Exploring the effect of reinvention on critical mass formation and the diffusion of information in a social network

Hila Koren, Ido Kaminer, Daphne R. Raban

Research output: Contribution to journalArticlepeer-review


Widely used information diffusion models are based on the assumption that exposure to information, like exposure to a virus, is enough for it to spread. However, the diffusion of information is more complex and involves an array of decisions regarding whether to consume the information received, and upon consumption, whether to pass it on to others. Using an agent-based simulation run on an actual network graph, we model a realistic information consumption and transmission process. The model builds upon the combination of two prominent social theories: diffusion of innovations and critical mass theory. We introduce the concept of reinvention, the modification of information, and investigate its effect on both critical mass formation and on the overall diffusion of information in the social network. Results show that network topology is crucial while traditional concepts such as ‘inflection point’ or ‘early adopters’ are of secondary importance. Although reinvented information requires more nodes to reach critical mass, it prolongs the diffusion of information past the inflection point so that information reaches a larger final audience, while also exhibiting accelerated production functions. Reinvention is found to have a prominent effect when transmitted via weak ties, thus allowing information to undergo an evolutionary process that contributes to an overall higher value of information, collective outcome, in the network.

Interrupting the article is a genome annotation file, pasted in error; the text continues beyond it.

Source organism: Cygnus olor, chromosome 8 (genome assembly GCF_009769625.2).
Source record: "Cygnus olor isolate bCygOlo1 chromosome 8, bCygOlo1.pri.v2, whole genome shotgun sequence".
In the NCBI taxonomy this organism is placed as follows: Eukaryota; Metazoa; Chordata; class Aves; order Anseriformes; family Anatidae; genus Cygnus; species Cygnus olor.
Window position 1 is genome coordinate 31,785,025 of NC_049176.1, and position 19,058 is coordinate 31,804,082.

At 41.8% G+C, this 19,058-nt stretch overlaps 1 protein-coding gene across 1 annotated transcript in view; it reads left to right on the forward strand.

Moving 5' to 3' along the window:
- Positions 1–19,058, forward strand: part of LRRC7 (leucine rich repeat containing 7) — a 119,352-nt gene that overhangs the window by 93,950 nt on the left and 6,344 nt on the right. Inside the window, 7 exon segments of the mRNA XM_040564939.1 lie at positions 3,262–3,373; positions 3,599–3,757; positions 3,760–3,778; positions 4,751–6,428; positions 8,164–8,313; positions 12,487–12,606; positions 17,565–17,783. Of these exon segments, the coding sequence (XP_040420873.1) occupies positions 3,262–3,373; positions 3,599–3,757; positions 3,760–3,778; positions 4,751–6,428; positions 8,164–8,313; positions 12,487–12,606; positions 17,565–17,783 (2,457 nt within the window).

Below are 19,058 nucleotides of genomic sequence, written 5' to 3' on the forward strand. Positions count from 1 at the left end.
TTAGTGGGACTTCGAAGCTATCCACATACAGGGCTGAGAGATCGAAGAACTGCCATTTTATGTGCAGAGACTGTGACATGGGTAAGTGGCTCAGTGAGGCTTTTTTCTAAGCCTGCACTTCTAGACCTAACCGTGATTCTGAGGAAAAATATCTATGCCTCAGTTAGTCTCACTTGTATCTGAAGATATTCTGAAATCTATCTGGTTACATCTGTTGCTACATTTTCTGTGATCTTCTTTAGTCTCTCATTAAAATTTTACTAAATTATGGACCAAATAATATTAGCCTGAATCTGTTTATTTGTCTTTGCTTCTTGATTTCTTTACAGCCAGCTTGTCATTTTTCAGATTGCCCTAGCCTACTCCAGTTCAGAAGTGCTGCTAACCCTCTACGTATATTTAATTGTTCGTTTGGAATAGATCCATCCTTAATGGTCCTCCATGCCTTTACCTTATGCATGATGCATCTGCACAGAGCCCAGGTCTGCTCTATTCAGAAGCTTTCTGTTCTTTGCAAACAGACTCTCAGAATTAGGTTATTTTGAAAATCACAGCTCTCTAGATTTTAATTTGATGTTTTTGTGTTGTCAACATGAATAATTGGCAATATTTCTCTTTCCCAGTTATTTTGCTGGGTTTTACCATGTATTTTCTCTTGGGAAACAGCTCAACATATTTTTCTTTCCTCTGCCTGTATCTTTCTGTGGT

Original languageEnglish
Article number185
Pages (from-to)1-15
Number of pages15
JournalSocial Network Analysis and Mining
Issue number1
StatePublished - 1 Jan 2014

Bibliographical note

Funding Information:
Partial funding was received from the EC project SocIoS, FP 7 STREP Project No. 257774. Additional funding was received from the I-CORE Program of the Planning and Budgeting Committee and The Israel Science Foundation (Grant No. 1716/12).

Publisher Copyright:
© 2014, Springer-Verlag Wien.


  • Agent-based model
  • Critical mass
  • Diffusion of information
  • Reinvention
  • Social networks

ASJC Scopus subject areas

  • Information Systems
  • Communication
  • Media Technology
  • Human-Computer Interaction
  • Computer Science Applications


Dive into the research topics of 'Exploring the effect of reinvention on critical mass formation and the diffusion of information in a social network'. Together they form a unique fingerprint.

Cite this